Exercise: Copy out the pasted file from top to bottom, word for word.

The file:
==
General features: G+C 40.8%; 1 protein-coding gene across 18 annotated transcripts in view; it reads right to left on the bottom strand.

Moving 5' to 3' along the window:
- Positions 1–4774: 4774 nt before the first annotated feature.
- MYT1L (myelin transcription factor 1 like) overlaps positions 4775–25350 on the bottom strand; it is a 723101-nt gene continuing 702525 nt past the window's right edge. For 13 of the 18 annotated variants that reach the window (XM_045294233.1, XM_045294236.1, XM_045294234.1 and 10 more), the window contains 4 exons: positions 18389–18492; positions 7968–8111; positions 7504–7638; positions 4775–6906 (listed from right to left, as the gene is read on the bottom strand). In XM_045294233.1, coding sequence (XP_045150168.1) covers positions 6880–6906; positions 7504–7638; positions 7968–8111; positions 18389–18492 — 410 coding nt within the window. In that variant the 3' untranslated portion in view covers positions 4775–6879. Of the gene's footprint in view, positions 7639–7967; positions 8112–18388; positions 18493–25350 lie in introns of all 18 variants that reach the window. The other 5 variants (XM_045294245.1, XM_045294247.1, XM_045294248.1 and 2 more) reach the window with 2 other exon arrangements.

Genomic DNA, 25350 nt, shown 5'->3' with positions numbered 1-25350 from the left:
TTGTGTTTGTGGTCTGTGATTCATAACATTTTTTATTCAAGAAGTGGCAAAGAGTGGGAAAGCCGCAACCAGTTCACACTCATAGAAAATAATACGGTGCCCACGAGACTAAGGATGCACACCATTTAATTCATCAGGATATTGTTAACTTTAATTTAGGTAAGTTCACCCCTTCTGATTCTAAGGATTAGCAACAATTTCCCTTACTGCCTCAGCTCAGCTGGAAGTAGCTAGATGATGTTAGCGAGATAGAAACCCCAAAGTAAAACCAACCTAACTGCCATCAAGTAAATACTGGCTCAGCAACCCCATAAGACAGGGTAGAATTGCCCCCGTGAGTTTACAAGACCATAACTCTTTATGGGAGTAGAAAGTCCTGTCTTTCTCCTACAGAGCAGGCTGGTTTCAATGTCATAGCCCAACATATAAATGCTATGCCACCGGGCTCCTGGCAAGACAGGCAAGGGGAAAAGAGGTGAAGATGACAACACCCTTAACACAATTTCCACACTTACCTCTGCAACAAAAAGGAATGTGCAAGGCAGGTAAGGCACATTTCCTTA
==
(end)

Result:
General features: G+C 40.8%; 1 protein-coding gene across 18 annotated transcripts in view; it reads right to left on the bottom strand.

Moving 5' to 3' along the window:
- Positions 1–4774: 4774 nt before the first annotated feature.
- MYT1L (myelin transcription factor 1 like) overlaps positions 4775–25350 on the bottom strand; it is a 723101-nt gene continuing 702525 nt past the window's right edge. For 13 of the 18 annotated variants that reach the window (XM_045294233.1, XM_045294236.1, XM_045294234.1 and 10 more), the window contains 4 exons: positions 18389–18492; positions 7968–8111; positions 7504–7638; positions 4775–6906 (listed from right to left, as the gene is read on the bottom strand). In XM_045294233.1, coding sequence (XP_045150168.1) covers positions 6880–6906; positions 7504–7638; positions 7968–8111; positions 18389–18492 — 410 coding nt within the window. In that variant the 3' untranslated portion in view covers positions 4775–6879. Of the gene's footprint in view, positions 7639–7967; positions 8112–18388; positions 18493–25350 lie in introns of all 18 variants that reach the window. The other 5 variants (XM_045294245.1, XM_045294247.1, XM_045294248.1 and 2 more) reach the window with 2 other exon arrangements.

Genomic DNA, 25350 nt, shown 5'->3' with positions numbered 1-25350 from the left:
TTGTGTTTGTGGTCTGTGATTCATAACATTTTTTATTCAAGAAGTGGCAAAGAGTGGGAAAGCCGCAACCAGTTCACACTCATAGAAAATAATACGGTGCCCACGAGACTAAGGATGCACACCATTTAATTCATCAGGATATTGTTAACTTTAATTTAGGTAAGTTCACCCCTTCTGATTCTAAGGATTAGCAACAATTTCCCTTACTGCCTCAGCTCAGCTGGAAGTAGCTAGATGATGTTAGCGAGATAGAAACCCCAAAGTAAAACCAACCTAACTGCCATCAAGTAAATACTGGCTCAGCAACCCCATAAGACAGGGTAGAATTGCCCCCGTGAGTTTACAAGACCATAACTCTTTATGGGAGTAGAAAGTCCTGTCTTTCTCCTACAGAGCAGGCTGGTTTCAATGTCATAGCCCAACATATAAATGCTATGCCACCGGGCTCCTGGCAAGACAGGCAAGGGGAAAAGAGGTGAAGATGACAACACCCTTAACACAATTTCCACACTTACCTCTGCAACAAAAAGGAATGTGCAAGGCAGGTAAGGCACATTTCCTTA